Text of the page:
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My London bug: Big Ben. Photo: Petra Breunig

 

Letters of Note II

The moment you free that huge coffee table book from its packings, you feel that is indeed something special. This is of course because of its size (21 x 3,5 x 28,9 cm) but it is also because of its content. As I wrote before when I had the first volume in my hands, „Letters of Note, Volume II“ again makes letters available for readers and lure them into a very special place. The place – maybe the living room – is a very private one, normally not open for strangers, a place where letters were written in a time when the internet wasn’t even thought of.

So this book is a treat to dive into, to flick through its pages and get hooked by facsimiles, pictures or the name of the writer or their receivers. You want to have it within reach to hold it and re read certain letters again, so do make room on your shelves. And you’ll get letters by Abraham Lincoln, Aldous Huxley, Janis Joplin, Charlotte Brontë, Michelangelo, Alan Turing, Wolfgang Amadeus Mozart, Florence Nightingale and many more. They tell stories of their writers, give  little insight looks into their lives at a special moment in time and will never leave you untouched.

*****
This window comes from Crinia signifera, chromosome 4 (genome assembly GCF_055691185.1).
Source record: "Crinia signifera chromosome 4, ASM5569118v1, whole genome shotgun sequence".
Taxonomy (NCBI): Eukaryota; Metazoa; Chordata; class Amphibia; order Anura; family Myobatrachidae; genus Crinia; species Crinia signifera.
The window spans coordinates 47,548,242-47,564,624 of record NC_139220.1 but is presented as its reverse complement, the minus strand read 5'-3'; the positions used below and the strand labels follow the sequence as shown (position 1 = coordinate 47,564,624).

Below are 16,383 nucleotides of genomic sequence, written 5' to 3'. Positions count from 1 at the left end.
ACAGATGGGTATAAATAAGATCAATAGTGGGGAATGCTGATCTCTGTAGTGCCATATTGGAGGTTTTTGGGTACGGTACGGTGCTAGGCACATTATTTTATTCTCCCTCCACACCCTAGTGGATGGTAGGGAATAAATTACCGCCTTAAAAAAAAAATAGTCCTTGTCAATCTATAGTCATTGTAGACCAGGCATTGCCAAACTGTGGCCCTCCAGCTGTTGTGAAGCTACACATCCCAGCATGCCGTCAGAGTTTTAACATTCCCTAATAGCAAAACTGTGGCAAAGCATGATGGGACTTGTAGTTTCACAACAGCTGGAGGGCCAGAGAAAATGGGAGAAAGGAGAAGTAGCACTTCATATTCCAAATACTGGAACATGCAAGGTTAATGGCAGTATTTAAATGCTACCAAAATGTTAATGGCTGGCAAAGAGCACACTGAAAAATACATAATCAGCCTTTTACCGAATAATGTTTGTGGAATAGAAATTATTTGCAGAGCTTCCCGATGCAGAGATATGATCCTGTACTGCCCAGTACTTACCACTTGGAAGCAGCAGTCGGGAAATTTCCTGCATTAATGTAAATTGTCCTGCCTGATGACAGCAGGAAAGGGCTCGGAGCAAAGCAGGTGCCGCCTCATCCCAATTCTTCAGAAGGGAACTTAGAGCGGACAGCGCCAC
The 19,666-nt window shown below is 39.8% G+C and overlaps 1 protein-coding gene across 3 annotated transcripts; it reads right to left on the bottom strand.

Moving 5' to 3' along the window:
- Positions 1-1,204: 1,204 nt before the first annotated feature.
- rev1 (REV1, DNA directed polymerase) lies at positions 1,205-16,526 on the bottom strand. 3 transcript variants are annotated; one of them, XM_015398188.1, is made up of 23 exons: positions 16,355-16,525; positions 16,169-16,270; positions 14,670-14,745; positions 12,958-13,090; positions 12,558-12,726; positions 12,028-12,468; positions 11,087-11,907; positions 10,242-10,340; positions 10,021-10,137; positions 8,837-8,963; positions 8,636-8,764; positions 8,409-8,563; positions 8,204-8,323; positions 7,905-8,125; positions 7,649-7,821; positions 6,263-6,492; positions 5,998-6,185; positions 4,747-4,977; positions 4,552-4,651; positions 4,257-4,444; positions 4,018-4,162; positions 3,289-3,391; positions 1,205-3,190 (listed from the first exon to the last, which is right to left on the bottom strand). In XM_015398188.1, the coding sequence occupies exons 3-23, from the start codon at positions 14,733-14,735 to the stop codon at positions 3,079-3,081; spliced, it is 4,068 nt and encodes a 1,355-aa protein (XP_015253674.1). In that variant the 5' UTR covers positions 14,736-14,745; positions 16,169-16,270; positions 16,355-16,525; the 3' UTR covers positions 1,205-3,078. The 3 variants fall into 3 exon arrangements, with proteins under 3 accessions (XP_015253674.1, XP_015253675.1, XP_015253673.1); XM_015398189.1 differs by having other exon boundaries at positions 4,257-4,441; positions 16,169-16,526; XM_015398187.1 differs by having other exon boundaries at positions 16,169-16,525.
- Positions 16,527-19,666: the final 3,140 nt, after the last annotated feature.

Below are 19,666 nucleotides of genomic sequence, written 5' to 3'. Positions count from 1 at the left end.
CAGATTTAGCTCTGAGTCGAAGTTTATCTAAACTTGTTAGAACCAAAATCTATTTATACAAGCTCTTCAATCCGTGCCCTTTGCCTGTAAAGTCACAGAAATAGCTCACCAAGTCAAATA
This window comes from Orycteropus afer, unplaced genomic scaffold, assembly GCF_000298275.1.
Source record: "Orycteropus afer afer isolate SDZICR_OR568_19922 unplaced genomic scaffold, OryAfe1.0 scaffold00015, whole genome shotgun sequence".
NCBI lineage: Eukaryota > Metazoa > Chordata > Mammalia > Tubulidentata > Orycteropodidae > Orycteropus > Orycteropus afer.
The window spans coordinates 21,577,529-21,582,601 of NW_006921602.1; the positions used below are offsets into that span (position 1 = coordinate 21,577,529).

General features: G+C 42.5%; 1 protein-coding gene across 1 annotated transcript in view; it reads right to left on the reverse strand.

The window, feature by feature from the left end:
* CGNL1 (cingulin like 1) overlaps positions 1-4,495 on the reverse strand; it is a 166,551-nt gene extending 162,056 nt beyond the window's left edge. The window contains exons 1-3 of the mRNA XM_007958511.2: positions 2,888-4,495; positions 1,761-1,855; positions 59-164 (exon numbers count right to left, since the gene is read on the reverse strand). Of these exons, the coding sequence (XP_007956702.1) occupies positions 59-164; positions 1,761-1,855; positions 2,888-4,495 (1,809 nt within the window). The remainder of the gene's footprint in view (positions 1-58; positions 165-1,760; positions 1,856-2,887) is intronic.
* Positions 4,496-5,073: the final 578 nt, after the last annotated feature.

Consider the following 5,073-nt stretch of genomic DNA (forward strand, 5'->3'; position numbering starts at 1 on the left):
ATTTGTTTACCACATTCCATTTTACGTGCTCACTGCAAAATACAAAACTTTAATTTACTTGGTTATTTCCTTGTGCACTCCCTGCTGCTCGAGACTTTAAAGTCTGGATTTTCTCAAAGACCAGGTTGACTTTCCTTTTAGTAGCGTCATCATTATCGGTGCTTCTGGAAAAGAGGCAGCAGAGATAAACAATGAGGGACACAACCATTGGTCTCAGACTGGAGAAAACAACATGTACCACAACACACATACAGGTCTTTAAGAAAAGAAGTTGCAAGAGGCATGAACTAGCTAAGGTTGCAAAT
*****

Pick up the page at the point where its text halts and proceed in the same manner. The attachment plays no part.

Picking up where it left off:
LettersOfNote2

Photo: Petra Breunig

You will find different editions but even if you love reading ebooks (as I do), do yourself a favour and go for a hardcopy. It’s worth the money.

Unbound is a way of crowdfunding books directly by supporting their authors. Depending on how much money you want to spend, you get goodies and of course the books you are supporting. After signing up for Unbound – which is for free – and you have made up your mind to support a book you want to get to life, you’re getting emails keeping you updated on the progress the book is making.

Shaun Usher, Letters of Note II,  Unbound.

[Note: I was one of the subscribers and am very happy that this book  wouldn’t exist without me, as Shaun Usher wrote.

Alan Rusbridger: Play it again

It doesn’t sound that much: twenty minutes a day for playing the piano. But it becomes a real struggle to sit down every morning and try to learn Chopin’s Ballade No. 1 within a year and perform it in front of an audience when you are Alan Rusbridger, then editor in chief of the Guardian at a time when news seem to be breaking for weeks on end.

The book - with yellow labels and a book mark. Photo: Petra Breunig

The book – with yellow labels and a bookmark. Photo: Petra Breunig